He then went to London to represent Western Australia as Agent-General, with an enormous list of duties, and was generally reckoned to be the best Agent-General ever. He very nearly died on the way there: he had been, as it transpired, suffering from undiagnosed diabetes for years, and was after collapsing in India treated, as a desperate measure, with the new and untried insulin. He was in hospital for many months, surviving an earthquake. A friend, Arthur Linwood, who looked after him, died in an accident while he was convalescing.

He had two extended terms as Agent-General in the 20s and 30s, totalling just under ten years, and, although he was a political conservative, his disdain for party politics meant that he was able to work for nearly all that time under Labor State Governments. John Curtin, who as a young pro-Bolshevik had clashed bitterly with him over the wharf riot, visited London and came away writing articles praising him as Australia’s best speaker and advocate. The Labor Premier Philip Collier, who had once sworn to harry him out of public life, now extended his term on the grounds his talents were indispensible, and also commissioned him to write the Centenary History of Western Australia, A Story of A Hundred Years, showing he was greatly trusted and respected for his integrity on all sides of politics.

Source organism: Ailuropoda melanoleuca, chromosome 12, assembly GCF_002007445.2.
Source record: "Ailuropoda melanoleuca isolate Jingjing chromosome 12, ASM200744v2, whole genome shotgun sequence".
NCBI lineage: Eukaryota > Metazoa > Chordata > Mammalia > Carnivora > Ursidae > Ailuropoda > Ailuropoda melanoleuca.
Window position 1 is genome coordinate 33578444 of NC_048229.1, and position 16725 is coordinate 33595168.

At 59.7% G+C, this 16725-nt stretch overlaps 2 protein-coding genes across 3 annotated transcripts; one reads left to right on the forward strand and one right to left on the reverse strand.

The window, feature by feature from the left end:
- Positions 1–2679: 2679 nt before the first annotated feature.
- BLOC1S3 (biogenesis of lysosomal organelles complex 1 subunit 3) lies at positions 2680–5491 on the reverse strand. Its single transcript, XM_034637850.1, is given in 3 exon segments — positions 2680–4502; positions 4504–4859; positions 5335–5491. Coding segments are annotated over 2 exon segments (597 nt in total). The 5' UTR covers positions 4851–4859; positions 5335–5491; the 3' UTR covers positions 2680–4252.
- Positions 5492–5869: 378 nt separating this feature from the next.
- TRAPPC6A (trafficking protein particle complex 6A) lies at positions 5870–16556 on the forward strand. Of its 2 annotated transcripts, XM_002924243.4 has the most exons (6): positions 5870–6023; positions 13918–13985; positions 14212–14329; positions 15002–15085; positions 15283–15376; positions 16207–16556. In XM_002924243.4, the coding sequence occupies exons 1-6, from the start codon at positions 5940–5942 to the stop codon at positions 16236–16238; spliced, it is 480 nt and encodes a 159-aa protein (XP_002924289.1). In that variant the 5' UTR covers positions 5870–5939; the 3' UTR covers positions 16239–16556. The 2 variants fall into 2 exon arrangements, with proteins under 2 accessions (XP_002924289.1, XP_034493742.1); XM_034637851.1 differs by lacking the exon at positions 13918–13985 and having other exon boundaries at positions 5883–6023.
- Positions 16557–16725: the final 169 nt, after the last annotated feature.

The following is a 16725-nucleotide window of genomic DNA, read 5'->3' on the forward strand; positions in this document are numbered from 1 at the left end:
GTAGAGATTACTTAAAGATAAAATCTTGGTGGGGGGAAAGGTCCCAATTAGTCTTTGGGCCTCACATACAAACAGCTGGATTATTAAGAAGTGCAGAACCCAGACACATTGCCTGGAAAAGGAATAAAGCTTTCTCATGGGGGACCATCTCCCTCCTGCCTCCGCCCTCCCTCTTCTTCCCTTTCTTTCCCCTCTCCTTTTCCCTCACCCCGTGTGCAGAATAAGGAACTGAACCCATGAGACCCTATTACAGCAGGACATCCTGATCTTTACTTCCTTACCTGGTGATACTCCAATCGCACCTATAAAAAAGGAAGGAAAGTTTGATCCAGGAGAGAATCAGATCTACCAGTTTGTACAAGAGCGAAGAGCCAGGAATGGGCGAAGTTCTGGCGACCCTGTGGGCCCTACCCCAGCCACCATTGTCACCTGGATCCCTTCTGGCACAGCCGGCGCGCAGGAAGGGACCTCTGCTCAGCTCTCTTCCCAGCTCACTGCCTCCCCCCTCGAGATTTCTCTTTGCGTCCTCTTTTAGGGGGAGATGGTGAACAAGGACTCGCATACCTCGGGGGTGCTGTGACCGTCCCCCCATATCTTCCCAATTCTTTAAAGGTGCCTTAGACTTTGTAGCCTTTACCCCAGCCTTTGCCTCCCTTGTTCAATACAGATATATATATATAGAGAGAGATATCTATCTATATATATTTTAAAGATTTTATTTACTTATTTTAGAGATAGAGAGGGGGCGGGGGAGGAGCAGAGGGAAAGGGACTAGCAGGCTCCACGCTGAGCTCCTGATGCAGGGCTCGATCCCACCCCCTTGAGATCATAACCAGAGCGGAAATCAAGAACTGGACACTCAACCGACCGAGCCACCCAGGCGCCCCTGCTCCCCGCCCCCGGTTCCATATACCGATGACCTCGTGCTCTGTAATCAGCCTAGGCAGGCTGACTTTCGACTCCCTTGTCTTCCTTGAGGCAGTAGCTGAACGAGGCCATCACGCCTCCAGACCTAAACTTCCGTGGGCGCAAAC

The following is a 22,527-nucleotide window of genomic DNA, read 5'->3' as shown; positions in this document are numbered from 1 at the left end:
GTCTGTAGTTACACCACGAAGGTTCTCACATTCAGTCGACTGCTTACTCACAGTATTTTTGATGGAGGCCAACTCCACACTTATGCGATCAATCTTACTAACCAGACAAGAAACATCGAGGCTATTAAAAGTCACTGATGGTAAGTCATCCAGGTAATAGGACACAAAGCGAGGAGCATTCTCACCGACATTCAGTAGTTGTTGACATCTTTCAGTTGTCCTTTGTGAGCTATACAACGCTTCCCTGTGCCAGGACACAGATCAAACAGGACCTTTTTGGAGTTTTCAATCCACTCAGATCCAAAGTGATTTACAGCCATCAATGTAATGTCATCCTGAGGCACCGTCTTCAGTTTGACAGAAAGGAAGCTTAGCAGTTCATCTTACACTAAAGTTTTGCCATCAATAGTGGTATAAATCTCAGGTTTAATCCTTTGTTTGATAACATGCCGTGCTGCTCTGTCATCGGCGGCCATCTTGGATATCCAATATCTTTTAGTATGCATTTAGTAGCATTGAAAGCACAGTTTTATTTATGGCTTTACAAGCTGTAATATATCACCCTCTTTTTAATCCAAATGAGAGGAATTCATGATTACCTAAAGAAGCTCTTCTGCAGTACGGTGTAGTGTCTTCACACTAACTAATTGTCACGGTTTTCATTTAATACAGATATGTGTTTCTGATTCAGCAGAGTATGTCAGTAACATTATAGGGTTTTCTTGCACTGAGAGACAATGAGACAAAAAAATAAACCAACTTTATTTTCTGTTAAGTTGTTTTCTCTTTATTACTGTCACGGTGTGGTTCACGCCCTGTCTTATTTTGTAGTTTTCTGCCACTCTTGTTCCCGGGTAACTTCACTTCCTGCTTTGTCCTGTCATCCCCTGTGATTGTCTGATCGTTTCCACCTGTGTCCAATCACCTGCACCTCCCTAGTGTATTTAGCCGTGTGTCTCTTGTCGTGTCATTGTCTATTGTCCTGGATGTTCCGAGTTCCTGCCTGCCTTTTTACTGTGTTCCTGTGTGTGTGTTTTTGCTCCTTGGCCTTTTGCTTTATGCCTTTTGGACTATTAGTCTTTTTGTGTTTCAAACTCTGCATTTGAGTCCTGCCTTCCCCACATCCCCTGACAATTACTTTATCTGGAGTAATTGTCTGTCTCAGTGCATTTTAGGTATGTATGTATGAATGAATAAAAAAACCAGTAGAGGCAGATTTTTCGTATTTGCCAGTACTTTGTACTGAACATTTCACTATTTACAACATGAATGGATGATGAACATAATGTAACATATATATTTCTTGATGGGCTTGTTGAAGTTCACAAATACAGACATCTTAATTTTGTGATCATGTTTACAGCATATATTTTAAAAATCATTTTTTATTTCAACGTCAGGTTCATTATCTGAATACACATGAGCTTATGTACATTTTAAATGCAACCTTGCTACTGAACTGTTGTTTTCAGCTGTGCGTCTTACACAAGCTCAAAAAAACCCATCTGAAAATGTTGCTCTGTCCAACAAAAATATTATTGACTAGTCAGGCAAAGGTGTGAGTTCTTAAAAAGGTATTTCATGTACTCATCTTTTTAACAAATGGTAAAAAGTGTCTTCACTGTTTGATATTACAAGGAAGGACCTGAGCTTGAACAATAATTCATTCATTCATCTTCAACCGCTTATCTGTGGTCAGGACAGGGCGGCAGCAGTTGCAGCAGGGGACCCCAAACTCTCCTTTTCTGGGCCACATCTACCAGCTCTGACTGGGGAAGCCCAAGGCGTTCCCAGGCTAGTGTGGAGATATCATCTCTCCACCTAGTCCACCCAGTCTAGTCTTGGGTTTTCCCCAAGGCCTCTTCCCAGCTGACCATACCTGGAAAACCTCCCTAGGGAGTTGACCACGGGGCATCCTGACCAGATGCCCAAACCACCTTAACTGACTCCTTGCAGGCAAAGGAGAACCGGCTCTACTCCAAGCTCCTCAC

Returning to Western Australia, Colebatch sat on a Royal Commission into the Constitution, and returned a minority report supporting the Federal system against long-standing Labor plans to weaken and eventually abolish it in favour of a unitary State.